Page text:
Top executives at AEP, the California ISO, and El Paso Electric address key challenges and opportunities.
Learning from Waterloo: Computer Information Systems Will Carry the Day
& Electric (PG&E) launched a similar initiative in 1992. Using Lotus Notes(r) as a foundation, it has attached an online information filter known as HooverO (produced by SandPoint Corp., Cambridge, MA) to sort and sift through information from 25 databases and newswires. Over 300 of PG&E's 2,200 Notes(r) users subscribe to the HooverO system.
The PG&E system has become a true intelligence ringmaster, freely shuttling information around without any gatekeepers to block its flow. For the first time, any one of these subscribers can circumvent the library for simple searches, which frees the librarians for more complex research. More important, it allows others in the company to focus on issues that concern only their group. Public relations can use the system as a mirror for the market's perception of PG&E. Legal staff and company lobbyists can track changes in local and national legislation through Hoover's Legislation Tracking System.
No groupware can substitute for face-to-face contact as far as motivating people and having them participate in such a system. Without human ringmasters to oversee the system architecture and push others to contribute, no system will ever mature to the point where it becomes a truly universal tool. As the members of Corning's program will tell you, it takes three to five years of populating a database and training the organization before the system becomes part of a company's strategic way of life.
In the case of Mission Energy, a major independent power producer (IPP), the company's president became the system's self-appointed evangelist. Mission has built its system into a universal information carrier, conveying everything from international country reports for the nearly 100 employees working overseas, to business news updates, to a mail system that allows traveling executives to keep in touch.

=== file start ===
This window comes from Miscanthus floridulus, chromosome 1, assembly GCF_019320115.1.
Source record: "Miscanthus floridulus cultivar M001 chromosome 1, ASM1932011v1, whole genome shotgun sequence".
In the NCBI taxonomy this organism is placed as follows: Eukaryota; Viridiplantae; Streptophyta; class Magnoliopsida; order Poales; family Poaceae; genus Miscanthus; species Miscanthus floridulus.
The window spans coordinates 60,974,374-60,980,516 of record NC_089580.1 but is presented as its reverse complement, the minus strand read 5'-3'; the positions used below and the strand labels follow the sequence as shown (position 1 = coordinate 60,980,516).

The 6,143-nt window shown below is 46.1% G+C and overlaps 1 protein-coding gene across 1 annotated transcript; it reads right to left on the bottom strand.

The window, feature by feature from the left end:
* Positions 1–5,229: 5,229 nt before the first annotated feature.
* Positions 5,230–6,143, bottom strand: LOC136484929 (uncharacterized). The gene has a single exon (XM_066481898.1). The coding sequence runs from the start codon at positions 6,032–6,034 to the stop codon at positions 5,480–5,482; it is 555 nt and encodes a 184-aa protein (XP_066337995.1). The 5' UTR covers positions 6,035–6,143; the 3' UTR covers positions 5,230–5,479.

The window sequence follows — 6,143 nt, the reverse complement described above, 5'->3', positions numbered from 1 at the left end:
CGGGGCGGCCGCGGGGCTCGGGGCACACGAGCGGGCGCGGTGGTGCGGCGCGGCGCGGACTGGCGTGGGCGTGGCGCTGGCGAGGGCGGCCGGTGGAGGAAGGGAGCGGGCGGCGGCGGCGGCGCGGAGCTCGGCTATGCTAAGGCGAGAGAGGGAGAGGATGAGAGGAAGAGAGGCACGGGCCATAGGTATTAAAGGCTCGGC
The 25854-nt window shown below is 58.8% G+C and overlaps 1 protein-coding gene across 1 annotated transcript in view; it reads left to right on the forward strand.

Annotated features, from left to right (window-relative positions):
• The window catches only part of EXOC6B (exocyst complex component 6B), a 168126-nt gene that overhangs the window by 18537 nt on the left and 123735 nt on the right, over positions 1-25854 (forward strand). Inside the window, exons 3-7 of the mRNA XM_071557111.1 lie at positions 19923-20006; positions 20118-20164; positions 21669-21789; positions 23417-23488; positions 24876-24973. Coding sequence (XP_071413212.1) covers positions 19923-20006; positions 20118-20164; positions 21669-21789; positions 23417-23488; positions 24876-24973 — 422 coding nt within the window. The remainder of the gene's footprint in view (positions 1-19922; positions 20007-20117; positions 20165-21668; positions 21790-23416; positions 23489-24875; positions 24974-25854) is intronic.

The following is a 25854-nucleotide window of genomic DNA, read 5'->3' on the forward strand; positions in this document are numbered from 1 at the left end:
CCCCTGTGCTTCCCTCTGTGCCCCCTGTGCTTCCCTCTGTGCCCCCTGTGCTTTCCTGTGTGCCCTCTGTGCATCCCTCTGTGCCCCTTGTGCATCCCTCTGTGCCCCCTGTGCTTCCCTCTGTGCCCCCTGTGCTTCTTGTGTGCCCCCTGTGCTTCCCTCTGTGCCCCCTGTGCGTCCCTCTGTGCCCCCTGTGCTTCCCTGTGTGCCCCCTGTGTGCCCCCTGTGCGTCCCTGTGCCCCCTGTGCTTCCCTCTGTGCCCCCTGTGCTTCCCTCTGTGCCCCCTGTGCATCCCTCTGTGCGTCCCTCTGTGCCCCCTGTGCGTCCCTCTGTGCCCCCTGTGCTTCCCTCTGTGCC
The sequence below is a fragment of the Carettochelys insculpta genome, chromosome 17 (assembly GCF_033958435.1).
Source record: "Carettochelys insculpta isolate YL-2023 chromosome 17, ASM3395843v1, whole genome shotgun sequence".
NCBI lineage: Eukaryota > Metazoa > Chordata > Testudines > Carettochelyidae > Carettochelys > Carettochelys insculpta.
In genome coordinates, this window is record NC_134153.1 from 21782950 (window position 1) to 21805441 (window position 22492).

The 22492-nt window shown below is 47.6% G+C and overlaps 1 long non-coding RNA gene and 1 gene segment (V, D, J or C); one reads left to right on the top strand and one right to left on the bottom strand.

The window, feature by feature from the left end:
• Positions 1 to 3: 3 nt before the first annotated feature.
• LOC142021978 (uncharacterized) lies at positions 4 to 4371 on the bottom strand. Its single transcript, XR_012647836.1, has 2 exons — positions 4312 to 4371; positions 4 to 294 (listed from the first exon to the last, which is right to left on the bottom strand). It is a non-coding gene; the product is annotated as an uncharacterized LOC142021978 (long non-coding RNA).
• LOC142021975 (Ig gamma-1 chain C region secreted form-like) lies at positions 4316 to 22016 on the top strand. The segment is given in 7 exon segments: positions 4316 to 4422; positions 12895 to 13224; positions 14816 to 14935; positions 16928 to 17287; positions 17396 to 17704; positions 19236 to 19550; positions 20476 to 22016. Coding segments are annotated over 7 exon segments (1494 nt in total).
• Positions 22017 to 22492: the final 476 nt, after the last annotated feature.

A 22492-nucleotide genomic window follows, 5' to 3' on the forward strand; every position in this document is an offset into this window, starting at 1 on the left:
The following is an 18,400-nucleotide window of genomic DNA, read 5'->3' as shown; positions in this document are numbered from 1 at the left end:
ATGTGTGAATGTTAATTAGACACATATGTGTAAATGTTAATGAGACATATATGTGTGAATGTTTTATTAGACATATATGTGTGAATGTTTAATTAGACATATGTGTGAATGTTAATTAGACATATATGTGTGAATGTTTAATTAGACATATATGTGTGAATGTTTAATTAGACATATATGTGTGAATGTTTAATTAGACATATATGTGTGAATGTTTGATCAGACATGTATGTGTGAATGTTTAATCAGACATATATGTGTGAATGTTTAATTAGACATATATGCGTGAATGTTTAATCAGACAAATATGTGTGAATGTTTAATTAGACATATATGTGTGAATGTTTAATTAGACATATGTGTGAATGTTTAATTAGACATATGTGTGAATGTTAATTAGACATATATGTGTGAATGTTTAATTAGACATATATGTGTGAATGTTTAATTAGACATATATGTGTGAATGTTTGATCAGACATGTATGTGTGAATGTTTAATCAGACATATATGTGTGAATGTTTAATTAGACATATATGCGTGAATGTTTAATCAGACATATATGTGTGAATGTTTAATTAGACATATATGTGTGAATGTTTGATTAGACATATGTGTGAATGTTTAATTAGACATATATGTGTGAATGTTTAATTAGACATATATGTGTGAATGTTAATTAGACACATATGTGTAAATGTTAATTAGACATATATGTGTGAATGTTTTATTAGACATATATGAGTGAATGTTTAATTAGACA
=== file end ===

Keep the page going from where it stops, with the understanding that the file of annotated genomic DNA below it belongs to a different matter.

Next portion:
Mission Energy has taken the ringmaster approach global. "We have a database called Meeting Tracker," says Bryan Sorensen, manager of Mission's information technology department. "It contains summaries of important meetings that people around the organization have had with outside companies. If someone in our London office, for instance, has a key meeting, other officials around the world will see the posting and can look at the document to see what was covered."
Establish Strategic "Catchbasins"
Nearly every successful competitor, irrespective of the industry, succeeds because it knows where to look (em and where not to look. As utilities enter deregulated markets where they will not be able to cover costs through rate increases, they will have to choose their investments carefully. Choice is the name of the game in the energy world of the future. Making the right choices will separate the winners from the losers.
Successful companies understand the forces that dominate their industries, and pursue an understanding of those forces with a zeal. For example, most traditional electric utilities will find their need for customer intelligence more pressing than their need for regulatory and competitor intelligence. If that is management's strategic directive, everyone in the company must concentrate on understanding powerful customers.
Translating this sense of focus to groupware means that the databases a company establishes must prompt its users